The amazing Tatort episode "Im Schmerz geboren" didn't run short of references to classic Shakepearean tragedies, diegetically as well as structurally, but one of them eluded me and I don't know if there is more to it than my limited knowledge of Shakespeare's works allows me to recognize.
After Richard Harloff did his "magic" with Don Bosco and secures his henchmen's loyalty, they apparently talk about Shakespeare's The Tempest:
Harloff: You're leading hand here? What do you think about the situation?
Caliban: Don Bosco was okay. But who wants to survive can't afford the loyalty to a dead man.
Harloff: Generally I would disagree with you, but in this case not.
Caliban: With respect, should the cops come here, it would maybe be better if he'd already be on his way to his "estate" in South America.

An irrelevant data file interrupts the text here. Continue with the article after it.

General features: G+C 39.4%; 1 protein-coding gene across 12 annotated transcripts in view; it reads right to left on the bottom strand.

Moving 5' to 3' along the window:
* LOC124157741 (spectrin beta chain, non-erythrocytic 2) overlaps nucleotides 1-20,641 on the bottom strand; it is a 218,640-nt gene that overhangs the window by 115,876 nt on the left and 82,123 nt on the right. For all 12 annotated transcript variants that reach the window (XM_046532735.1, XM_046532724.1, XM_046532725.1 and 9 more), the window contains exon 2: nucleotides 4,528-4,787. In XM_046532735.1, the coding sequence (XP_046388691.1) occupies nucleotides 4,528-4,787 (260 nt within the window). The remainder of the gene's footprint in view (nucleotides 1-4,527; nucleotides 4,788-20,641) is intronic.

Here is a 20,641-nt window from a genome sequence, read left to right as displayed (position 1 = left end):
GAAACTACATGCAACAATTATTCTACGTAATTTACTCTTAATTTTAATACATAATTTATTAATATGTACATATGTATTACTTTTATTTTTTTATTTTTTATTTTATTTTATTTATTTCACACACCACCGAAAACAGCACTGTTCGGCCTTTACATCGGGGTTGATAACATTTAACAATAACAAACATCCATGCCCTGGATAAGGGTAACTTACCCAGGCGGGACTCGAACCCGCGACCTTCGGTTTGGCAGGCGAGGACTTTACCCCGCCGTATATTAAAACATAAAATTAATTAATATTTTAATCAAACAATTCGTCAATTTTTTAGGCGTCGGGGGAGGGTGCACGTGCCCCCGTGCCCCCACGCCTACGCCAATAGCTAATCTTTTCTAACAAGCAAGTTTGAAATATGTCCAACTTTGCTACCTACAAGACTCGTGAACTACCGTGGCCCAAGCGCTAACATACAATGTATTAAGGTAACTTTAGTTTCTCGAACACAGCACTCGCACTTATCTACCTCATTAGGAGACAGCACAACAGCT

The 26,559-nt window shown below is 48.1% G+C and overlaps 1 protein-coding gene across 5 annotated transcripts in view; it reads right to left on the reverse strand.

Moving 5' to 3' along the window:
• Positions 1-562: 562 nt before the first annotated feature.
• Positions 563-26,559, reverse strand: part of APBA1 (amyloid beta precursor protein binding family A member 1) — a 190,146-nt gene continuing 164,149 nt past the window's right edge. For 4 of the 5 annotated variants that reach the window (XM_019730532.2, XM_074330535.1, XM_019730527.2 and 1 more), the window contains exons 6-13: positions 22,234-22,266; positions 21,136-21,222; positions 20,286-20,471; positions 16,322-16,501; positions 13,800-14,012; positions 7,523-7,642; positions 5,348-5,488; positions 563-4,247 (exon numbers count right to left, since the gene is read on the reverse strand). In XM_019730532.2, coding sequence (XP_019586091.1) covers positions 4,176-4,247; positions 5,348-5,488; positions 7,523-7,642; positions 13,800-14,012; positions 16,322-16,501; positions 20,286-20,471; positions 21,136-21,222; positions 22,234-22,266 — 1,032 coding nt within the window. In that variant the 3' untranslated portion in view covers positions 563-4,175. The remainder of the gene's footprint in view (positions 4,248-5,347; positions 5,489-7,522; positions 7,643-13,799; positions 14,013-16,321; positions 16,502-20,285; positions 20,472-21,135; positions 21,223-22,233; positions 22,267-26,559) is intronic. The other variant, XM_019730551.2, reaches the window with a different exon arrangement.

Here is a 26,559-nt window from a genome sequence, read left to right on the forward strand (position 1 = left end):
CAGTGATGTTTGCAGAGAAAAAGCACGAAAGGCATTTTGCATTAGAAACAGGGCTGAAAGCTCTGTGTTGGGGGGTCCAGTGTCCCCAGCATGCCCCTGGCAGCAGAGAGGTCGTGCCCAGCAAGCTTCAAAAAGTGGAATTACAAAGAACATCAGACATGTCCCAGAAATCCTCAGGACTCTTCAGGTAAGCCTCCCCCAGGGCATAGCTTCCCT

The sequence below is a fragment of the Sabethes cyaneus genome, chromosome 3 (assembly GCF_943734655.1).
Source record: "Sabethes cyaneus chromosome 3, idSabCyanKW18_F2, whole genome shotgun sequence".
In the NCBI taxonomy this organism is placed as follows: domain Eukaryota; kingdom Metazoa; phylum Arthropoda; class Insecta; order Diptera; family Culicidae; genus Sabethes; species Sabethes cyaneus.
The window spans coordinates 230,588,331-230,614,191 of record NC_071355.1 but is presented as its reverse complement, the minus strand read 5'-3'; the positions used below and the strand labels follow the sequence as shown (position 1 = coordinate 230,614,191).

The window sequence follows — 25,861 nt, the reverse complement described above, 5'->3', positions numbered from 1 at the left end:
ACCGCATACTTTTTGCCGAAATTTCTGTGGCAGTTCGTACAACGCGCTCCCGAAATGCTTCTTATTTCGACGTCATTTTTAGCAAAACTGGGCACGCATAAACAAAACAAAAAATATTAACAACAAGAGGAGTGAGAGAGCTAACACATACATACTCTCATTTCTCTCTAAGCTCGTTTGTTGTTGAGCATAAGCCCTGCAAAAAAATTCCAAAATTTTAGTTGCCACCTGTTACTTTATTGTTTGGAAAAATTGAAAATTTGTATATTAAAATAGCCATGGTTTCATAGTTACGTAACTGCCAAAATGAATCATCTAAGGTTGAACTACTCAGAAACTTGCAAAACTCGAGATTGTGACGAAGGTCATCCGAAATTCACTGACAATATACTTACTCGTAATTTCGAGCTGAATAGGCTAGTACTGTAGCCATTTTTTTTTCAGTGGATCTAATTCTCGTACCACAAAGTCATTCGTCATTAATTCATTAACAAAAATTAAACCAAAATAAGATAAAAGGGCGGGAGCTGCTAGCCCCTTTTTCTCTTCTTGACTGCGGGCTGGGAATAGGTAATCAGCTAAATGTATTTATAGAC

Harloff: Haha, thought quickly...How's your name my son?
Caliban: Bosco either called me Ariel or Caliban, according to his mood.
Harloff: Haha, Bosco and his Shakespeare, but I like it. I'll call you Caliban, for an Ariel I already have.
After that the camera pans to Harloff's (or actually Murot's, as we find out later) son David, who shot Don Bosco with a sniper rifle.
I wonder if this naming choice offers some more insights into the characters and their roles and relationships beyond just being part of Don Bosco's infatuation with Shakespeare. Now in-universe there are only two choices for Harloff to make, but he seems rather confident that David is the Ariel and not the Caliban. But out-of-universe there are actually even more choices, since Bosco's pick of The Tempest doesn't come out of nothing either. So what makes David more of an Ariel than a Caliban? Does it maybe even already foreshadow Harloff's true feelings for his son? Or does it also tell us something about "Caliban"'s (the movie character) fate or his relation to David in the story?